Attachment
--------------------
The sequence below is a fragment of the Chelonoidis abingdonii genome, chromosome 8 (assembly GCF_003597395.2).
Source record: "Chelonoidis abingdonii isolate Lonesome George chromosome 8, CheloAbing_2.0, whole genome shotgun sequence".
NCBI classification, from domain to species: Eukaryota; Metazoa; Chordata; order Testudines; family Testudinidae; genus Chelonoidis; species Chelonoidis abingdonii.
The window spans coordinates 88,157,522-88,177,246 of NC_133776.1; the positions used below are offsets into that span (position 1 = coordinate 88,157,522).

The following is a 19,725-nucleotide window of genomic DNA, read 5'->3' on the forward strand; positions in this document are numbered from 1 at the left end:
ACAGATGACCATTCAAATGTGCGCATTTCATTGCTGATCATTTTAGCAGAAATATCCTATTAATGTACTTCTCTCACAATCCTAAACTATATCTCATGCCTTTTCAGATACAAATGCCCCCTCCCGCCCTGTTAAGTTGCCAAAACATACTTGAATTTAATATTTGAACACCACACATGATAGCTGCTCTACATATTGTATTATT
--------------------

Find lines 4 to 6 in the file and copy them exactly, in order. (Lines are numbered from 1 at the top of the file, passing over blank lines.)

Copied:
The window spans coordinates 88,157,522-88,177,246 of NC_133776.1; the positions used below are offsets into that span (position 1 = coordinate 88,157,522).

The following is a 19,725-nucleotide window of genomic DNA, read 5'->3' on the forward strand; positions in this document are numbered from 1 at the left end:
ACAGATGACCATTCAAATGTGCGCATTTCATTGCTGATCATTTTAGCAGAAATATCCTATTAATGTACTTCTCTCACAATCCTAAACTATATCTCATGCCTTTTCAGATACAAATGCCCCCTCCCGCCCTGTTAAGTTGCCAAAACATACTTGAATTTAATATTTGAACACCACACATGATAGCTGCTCTACATATTGTATTATT